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FBI: 5 indicted for bid rigging on foreclosed homes

7:56 PM, Dec 13, 2011   |    comments
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STOCKTON, CA - Five men, including a Stockton grocery store operator, are charged in connection with a federal investigation involving bid rigging of foreclosed homes at public auctions in San Joaquin County.

A federal grand jury returned the indictment on December 7th, with charges that include bid rigging and conspiracy to commit mail fraud. Four of the five men made their first court appearances on Tuesday.

The names include: Wiley C. Chandler of Lodi, Andrew B. Katakis of Danville, Donald M. Parker of Valley Springs, Anthony Joachim of Stockton, and W. Theodore Longley of Roseville.

According to the indictment, Longley was an auctioneer at public real estate auctions in San Joaquin county and the other men purchased real estate at the public auctions.

According to the indictment, between September 2008 and
October 2009, the men "entered into and engaged in a combination and conspiracy to suppress and restrain competition by rigging bids to obtain selected properties offered at public auctions in San Joaquin County."

The men agreed not to publicly bid against each other then held private auctions amongst themselves and divided the profits, according to Assistant United States Attorney Russell Carlberg. 

The defendants are accused of making more than $2.5 millon of fraud profits with hundreds of properties in San Joaquin County.

Wiley Chandler is the owner and operator of Curry's Warehouse Sales, a discount grocery store on the 1000 block of E. Bianchi Road in Stockton.

Andrew Katakis is the president and owner of California Equity Management Group, located on the 1100 block of 13th street in Modesto.

Federal agents got a warrant and searched Katakis' real estate company in late-September and removed computer files. At the time, a spokesman for the FBI said the search was confidential but the company was under investigation for some time.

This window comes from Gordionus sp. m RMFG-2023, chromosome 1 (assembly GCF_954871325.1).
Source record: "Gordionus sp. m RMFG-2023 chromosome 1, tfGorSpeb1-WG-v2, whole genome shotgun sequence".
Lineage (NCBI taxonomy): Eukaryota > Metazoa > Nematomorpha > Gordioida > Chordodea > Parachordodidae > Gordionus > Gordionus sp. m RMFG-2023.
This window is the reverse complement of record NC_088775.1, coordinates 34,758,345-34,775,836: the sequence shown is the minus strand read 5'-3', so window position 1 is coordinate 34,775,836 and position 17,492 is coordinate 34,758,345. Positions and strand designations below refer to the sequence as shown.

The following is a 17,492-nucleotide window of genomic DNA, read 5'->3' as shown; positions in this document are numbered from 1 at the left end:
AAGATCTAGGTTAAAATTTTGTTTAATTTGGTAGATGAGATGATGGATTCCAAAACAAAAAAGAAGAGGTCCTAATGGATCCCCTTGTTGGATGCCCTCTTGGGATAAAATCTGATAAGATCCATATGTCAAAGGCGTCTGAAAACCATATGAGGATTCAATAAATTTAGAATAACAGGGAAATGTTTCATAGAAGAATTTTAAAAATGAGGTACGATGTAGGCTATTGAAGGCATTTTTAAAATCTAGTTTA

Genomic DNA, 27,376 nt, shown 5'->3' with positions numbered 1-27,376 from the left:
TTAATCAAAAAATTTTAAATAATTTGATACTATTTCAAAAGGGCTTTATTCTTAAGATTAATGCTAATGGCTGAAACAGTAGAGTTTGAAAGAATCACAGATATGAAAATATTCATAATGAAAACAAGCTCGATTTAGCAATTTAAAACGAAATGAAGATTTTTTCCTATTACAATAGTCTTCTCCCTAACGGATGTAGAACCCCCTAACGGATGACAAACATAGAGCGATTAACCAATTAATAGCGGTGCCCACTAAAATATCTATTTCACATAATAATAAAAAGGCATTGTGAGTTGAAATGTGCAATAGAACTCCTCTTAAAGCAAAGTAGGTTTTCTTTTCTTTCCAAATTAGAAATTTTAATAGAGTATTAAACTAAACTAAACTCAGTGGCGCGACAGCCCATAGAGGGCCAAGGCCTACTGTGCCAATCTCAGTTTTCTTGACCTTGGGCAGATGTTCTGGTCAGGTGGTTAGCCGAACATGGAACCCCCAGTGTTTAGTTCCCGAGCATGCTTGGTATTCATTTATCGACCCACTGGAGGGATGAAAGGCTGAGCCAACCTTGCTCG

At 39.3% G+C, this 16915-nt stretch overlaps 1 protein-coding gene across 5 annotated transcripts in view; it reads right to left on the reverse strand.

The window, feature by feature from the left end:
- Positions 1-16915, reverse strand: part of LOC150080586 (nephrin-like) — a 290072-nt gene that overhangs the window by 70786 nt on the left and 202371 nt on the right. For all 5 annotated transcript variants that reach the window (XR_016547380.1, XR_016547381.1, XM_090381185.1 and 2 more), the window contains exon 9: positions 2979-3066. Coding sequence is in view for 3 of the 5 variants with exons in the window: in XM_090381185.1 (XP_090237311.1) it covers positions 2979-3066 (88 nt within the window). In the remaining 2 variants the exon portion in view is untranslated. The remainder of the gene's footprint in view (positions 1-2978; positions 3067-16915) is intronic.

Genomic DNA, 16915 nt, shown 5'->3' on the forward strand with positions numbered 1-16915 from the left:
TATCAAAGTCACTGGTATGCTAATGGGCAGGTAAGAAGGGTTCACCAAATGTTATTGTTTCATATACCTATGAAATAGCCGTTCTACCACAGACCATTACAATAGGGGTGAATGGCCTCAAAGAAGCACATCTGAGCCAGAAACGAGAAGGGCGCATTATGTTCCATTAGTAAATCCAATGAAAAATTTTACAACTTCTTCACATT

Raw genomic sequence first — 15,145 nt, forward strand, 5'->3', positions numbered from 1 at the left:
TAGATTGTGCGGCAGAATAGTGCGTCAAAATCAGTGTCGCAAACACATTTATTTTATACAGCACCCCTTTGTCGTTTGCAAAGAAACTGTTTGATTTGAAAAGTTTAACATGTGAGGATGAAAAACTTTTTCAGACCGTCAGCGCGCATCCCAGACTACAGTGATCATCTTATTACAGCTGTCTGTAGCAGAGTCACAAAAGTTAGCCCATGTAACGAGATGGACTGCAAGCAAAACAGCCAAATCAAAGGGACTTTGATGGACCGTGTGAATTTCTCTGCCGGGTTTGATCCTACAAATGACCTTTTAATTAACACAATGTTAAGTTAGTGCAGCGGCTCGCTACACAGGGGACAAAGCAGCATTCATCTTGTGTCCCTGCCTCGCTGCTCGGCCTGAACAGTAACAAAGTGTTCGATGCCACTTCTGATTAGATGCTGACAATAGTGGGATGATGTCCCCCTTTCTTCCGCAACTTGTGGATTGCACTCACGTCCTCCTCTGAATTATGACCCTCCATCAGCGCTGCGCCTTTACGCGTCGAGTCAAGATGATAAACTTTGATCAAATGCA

On Tuesday, an employee at California Equity Management only said "no comment" and posted a sign on the door telling reporters to stay away from the property.

In a press release, United States Attorney Benjamin Wagner said, "Anticompetitive practices in real estate foreclosure auctions not only harm financial institutions, but drive down home values for other homeowners throughout the region. My office will continue to investigate and prosecute such conduct."

The indictments were part of an ongoing investigation in San Joaquin County. Eight people previously pleaded guilty to bid rigging at public foreclosure auctions under the same circumstances.

In federal court on Tuesday, three of the men were released on bond. However, Andrew Katakis remained in custody.

The U.S. Attorney's office is concerned about Katakis' behavior during the course of the investigation and also believe Katakis is a flight-risk because he has substantial assets and often travels abroad.

A warrant has been issued for Anthony Joachim.

If convicted of bid rigging, the men could face a maximum penalty of 10 years in prison and a $1 million fine. The conspiracy to commit mail fraud carries a maximum sentence of 30 years in prison and a $1 million fine.


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